Tax on "excess" real estate Ukrainian style

UNIAN 1

Real estate tax, aimed to replenish local coffers by tens of millions of hryvnias, is by far failing to achieve its objective. Before July 1, Ukrainians will receive from their local fiscal offices this new tax notice. UNIAN clarified why the tax is not working and what should those do who have not received such a notice.

Photo from UNIAN
Photo from UNIAN

The real estate tax has emerged January 1, 2015, when the new Tax Code came into force. It covers owners of apartments over 60 square meters and houses over 120 square meters. Also, we should not forget that its the total area of residential and non-residential real estate, including its parts (garages, outbuildings, workshops, office premises, etc.) which is subject to taxation.

Tax must be paid for the previous year. In other words, now Ukrainians and foreigners who own real estate in Ukraine must pay for their "excess" for 2016.

In Ukraine, the tax is tied to the minimum wage, which is not how it’s done in Europe where it is tied to the price of a square meter, so the amount to be paid today will be somewhat larger than in 2016. Since last year, the minimum wage has grown from UAH 1,378 to UAH 1,600. So, for example, in Kyiv, each "extra" 10 square meters, given a 1% tax rate, will entail payment is UAH 160. Moreover, it should be borne in mind that in 2018, the payments will be even higher, since the tax will be calculated on the basis of a minimum wage of UAH 3,200. In fact, given that the government vows continued raise of the minimum wage, the payments will be growing further. And there is one more nuance - if the area of the apartment is over 300 square meters, and houses - over 500 square meters, owners will have to pay the so-called “luxury tax” at UAH 25,000 for the piece of real estate.

What "socialism" games boil down to

In each region of Ukraine, local authorities have the right to decide how much the taxpayer will pay for real estate. But the fee is set at 1.5% of the minimum wage. The tax is supposed to go to the city budgets, and then these funds should be allocated for the upgrade of local infrastructure.

How is this actually working? Pretty bad so far.

The housing stock in Ukraine totals more than 60 million square meters, which on the average accounts for more than 58 square meters per inhabitant. However, according to the State Fiscal Service (SFS), revenues to local budgets from the property tax in 2016 amounted to UAH 1.419 billion, of which UAH 1.209 billion came from legal entities, and UAH 210 million - from individuals. In general, in 2015, 2016, and in the first quarter of 2017, approximately 300,000 Ukrainians paid real estate tax amounting to UAH 280 million. This is three times less than it was predicted with the introduction of the tax.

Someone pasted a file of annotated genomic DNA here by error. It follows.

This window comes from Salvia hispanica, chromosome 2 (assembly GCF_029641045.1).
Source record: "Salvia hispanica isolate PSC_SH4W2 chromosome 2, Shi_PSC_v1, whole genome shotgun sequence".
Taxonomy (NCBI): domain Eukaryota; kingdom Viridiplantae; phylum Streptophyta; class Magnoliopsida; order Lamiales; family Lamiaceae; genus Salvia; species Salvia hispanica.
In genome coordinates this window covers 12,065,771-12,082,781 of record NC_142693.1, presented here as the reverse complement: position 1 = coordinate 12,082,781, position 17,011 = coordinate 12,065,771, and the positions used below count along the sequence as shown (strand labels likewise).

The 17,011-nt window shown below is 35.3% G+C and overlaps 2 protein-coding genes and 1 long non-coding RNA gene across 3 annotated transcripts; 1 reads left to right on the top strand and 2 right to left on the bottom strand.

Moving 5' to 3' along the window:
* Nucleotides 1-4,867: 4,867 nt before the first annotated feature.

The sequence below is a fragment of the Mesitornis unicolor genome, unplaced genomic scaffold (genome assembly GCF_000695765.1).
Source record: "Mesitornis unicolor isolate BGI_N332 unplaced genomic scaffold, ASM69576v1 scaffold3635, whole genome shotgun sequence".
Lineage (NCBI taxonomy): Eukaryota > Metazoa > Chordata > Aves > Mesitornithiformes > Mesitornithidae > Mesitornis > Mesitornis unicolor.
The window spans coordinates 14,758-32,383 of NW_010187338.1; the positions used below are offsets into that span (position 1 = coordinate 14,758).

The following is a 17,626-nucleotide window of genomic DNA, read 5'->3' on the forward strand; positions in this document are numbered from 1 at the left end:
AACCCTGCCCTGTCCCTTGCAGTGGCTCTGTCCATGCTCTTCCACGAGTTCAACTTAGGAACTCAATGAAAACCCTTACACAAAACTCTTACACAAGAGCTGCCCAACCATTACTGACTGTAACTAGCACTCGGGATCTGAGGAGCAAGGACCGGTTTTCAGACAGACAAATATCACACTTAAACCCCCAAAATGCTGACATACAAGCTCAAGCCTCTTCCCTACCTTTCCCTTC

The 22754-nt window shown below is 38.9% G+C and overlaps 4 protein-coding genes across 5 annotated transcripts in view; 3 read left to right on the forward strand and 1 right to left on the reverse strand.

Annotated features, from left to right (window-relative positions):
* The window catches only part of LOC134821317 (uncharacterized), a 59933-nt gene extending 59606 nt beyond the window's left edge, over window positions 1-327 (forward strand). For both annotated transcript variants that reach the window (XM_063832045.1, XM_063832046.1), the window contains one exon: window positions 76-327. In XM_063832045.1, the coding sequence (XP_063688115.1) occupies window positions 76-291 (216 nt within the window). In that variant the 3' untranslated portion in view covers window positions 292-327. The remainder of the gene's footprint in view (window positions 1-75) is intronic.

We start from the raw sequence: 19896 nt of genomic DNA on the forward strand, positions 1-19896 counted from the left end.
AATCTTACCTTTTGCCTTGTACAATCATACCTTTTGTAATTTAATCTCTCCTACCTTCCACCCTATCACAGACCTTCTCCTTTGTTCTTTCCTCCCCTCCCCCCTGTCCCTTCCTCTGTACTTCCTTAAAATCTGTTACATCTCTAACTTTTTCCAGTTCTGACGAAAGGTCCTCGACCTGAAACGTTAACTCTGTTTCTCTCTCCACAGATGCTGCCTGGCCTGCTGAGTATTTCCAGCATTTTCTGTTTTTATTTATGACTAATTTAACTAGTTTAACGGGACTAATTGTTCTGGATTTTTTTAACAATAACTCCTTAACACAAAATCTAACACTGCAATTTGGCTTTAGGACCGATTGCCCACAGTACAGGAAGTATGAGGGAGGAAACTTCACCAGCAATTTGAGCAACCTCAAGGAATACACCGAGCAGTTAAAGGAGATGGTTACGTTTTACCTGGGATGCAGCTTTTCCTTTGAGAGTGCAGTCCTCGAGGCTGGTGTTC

Why has the tax aimed at replenishing local budgets by millions, performed so poorly?

Firstly, since the introduction of this fee, none of Ukraine’s big cities have introduced a maximum rate of 3% (since 2017 it has been reduced to 1.5% and remained mandatory for introduction). In Kyiv, Chernihiv, Cherkasy, Ternopil, Khmelnytsky, Chernivtsi, Lutsk, Uzhgorod, Kherson and Mykolayiv, the rate was 1%; in Kharkiv, Dnipro, Zaporizhia, Odesa, Sumy, Zhytomyr, Vinnytsia and Ivano-Frankivsk  it was 2%; in Lviv, Rivne and Kropivnitsky it was 0.5%.

Secondly, local authorities deduce from taxation almost the entire Soviet-era housing stock. For example, in Dnipro the municipal authorities decided to tax the apartments starting from 85 square meters, and houses starting from 180 square meters. In addition, most local councils have decided to charge non-residential real estate (sheds, garages, cellars, etc.) 0% of the minimum wage.

Thus, on the one hand, local authorities tried to play socialism (which, is in fact rather fair in relation to many real estate owners), but, on the other hand, this policy led to the fact that budgets were left without additional funds (while they could have been replenished by millions of hryvnias).

Photo from UNIAN
Photo from UNIAN

In addition, "socialism" played by local authorities is by no means always fair - many officials were caught in the act of striking shady deals with the businesses in terms of minimizing the payment of real estate tax. According to Ilya Neskhodovsky, who is the CEO at the Institute for Social and Economic Transformation and the expert of the Reanimation Reform Package, this led to the fact that the rules allowing local authorities to set preferences at their own discretion and decide who was to pay and who was not, were active before January 1, 2017. "There were cases when local authorities granted benefits even to shopping malls. "They settled." And we are yet to see how the new rules will affect local authorities in 2018," the expert said.

Problems of real estate taxation

Unfortunately, the "local" problem with shady deals is not the only issue related to this tax. There is also a fiscal component.